Braden Holtby gives up a goal to Tampa Bay’s Matt Carle in the shootout. (Toni L. Sandys/The Washington Post)

After years of equating the end to abrupt, heart-wrenching postseason exits, the Washington Capitals experienced the anguish of a slow, predetermined demise over the past four days.

Eliminated from contention in the Stanley Cup playoffs Wednesday after falling too far behind wild-card teams Detroit and Columbus, the Capitals officially concluded their 2013-14 season in a fittingly anticlimactic manner Sunday afternoon in a 1-0 shootout loss to the Tampa Bay Lightning at Verizon Center.

Matt Carle scored the lone goal in the tiebreak as Washington set an NHL season record for most shootouts (21) and a new season low for itself in shots (seven) through the first 40 minutes. But while the contest mattered for the Lightning, which secured home-ice advantage in the first round of the playoffs, it will be little more than a footnote for the Capitals.

As Washington missed the postseason for the first time since the 2006-07 season, speculation is swirling around the job security of those who set the tone for the organization.

General Manager George McPhee’s contract expires this season, and in his 17 seasons the Capitals have advanced past the second round of the playoffs only once — his first season in 1997-98. Coach Adam Oates has one year left on his current contract but oversaw the team’s slide this season, during which the Capitals couldn’t stem chronic problems ranging from rapidly allowing goals after scoring themselves to giving away two-goal leads. They own the dubious distinction of being the only team in the NHL unable to win a game in which they scored two or fewer goals (0-25-9).

“For me, what all can you really do?” Oates said when asked whether he thinks he will return next season. “All I’ve focused on is doing my job, doing the best I can, and I don’t worry about it.”

Alex Ovechkin, who won his third Hart Trophy last season and was the only player to reach the 50-goal plateau this year, said he would like to see Oates return as coach.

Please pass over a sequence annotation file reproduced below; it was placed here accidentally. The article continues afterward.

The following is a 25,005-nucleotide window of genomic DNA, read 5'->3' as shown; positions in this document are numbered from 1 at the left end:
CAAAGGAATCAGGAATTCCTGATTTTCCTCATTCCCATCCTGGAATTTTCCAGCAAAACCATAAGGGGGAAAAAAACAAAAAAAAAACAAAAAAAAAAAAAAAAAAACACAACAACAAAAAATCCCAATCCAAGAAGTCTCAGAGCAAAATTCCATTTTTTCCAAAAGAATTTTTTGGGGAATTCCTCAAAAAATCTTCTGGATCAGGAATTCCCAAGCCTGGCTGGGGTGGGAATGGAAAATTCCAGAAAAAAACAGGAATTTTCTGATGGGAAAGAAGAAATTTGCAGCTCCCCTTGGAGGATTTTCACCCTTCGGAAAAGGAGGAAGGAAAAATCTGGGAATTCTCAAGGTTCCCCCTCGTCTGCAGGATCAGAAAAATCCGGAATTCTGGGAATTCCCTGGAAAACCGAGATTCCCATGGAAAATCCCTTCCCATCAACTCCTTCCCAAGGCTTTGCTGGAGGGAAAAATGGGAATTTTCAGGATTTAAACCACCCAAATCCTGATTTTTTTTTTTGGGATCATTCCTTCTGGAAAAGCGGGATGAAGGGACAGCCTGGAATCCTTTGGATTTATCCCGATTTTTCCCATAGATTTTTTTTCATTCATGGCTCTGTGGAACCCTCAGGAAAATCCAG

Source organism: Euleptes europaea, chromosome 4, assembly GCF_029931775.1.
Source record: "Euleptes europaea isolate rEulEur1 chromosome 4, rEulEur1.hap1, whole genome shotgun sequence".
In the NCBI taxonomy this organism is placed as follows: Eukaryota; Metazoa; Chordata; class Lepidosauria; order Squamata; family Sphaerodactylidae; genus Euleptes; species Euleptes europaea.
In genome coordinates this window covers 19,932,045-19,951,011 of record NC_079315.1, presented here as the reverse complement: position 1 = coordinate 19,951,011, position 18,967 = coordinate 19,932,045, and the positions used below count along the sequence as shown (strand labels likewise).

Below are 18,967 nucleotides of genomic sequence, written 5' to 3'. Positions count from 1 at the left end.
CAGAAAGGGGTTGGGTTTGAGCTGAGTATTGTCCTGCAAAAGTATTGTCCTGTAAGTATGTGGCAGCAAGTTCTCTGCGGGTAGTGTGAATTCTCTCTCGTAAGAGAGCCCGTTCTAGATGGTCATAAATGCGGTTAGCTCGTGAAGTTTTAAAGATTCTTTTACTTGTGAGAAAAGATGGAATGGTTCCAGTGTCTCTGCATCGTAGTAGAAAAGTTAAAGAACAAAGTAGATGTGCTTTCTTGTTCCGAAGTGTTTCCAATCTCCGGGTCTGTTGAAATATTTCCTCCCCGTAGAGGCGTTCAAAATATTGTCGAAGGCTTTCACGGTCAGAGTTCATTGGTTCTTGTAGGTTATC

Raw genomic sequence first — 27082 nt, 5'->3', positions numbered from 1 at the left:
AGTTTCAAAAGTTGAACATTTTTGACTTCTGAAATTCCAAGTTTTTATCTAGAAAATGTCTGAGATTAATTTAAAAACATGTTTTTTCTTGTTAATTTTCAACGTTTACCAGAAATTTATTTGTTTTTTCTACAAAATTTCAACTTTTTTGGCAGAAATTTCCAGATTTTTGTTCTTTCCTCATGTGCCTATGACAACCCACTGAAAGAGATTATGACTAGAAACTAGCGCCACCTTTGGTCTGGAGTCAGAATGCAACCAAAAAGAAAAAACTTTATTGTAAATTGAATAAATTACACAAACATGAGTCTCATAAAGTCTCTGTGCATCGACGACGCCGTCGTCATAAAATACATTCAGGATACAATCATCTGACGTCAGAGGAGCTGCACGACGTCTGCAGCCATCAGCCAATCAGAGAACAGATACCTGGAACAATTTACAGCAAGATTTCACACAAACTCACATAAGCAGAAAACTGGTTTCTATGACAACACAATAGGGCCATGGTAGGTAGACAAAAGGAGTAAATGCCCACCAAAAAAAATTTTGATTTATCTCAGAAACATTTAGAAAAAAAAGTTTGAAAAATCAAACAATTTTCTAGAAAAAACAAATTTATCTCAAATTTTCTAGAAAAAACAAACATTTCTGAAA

The relationship between the star player and coach appeared to shift in recent weeks as Oates said Ovechkin “quit” on a play that led to a goal by the Dallas Stars on April 1. Three days later, Ovechkin expressed frustration at having been utilized on a line with grinder Jay Beagle as his center for a month, saying, “Of course I can be angry about it, but I still have to play.”

But even with those recent comments, Ovechkin said Sunday he still trusts Oates and dismissed the notion he would have a prominent role in determining the coach’s future.

“We’ll see what happens, but for me and for the team, I don’t know how many times we talk about the changes. . . . It’s not about me or [Nicklas Backstrom] or somebody else. It starts on top, and if they want to change, they have to change,” Ovechkin said. “If they want to talk to me about it, I will talk, but I’m not going to say something like we have to change coach, we have to make trades or we have to do something with George.

“If it’s going to happen, I’m going to talk to the team or somebody out there. I’m not going to say it in the media,” Ovechkin continued. “I respect everybody in this organization. They do lots of things, and I’m not going to say bad things not to their face.”

Top defenseman John Carlson issued confidence in Oates as well, stating that the players “should take responsibility” for the Capitals falling short of the playoffs this season. His partner on the team’s No. 1 pairing most of the season, Karl Alzner, praised Oates’s understanding of the game.

“I would go as far as saying that Oatesy is a hockey genius when it comes to the technical side of the game,” Alzner said. “I don’t think anyone thinks the game as good as he does or as technical as he does.”

Troy Brouwer also complimented Oates as someone who “studies the game” and has given the players all the information they can to win games but stressed that choices about what direction the Capitals take are not up to him.

Goaltender Braden Holtby, who finished with 32 saves in the season finale, offered a similar sentiment about simply being part of the equation, not a deciding party in Oates’s future.

“I’m in no position to question a head coach that’s not — I’m paid to stop the puck. That’s what I do. That’s what I want to do. That’s strictly the only thing I want to do,” Holtby said. “That’s what management and ownership is for — to make those decisions to make the team better.”

Capitals notes: Marcus Johansson missed Sunday’s game with an injured left hand or arm. . . .

Mike Green sat out a fourth straight game with what is believed to be an injured right hand. . . .

Jack Hillen and Patrick Wey missed their ninth and seventh games, respectively, with what are believed to be concussions.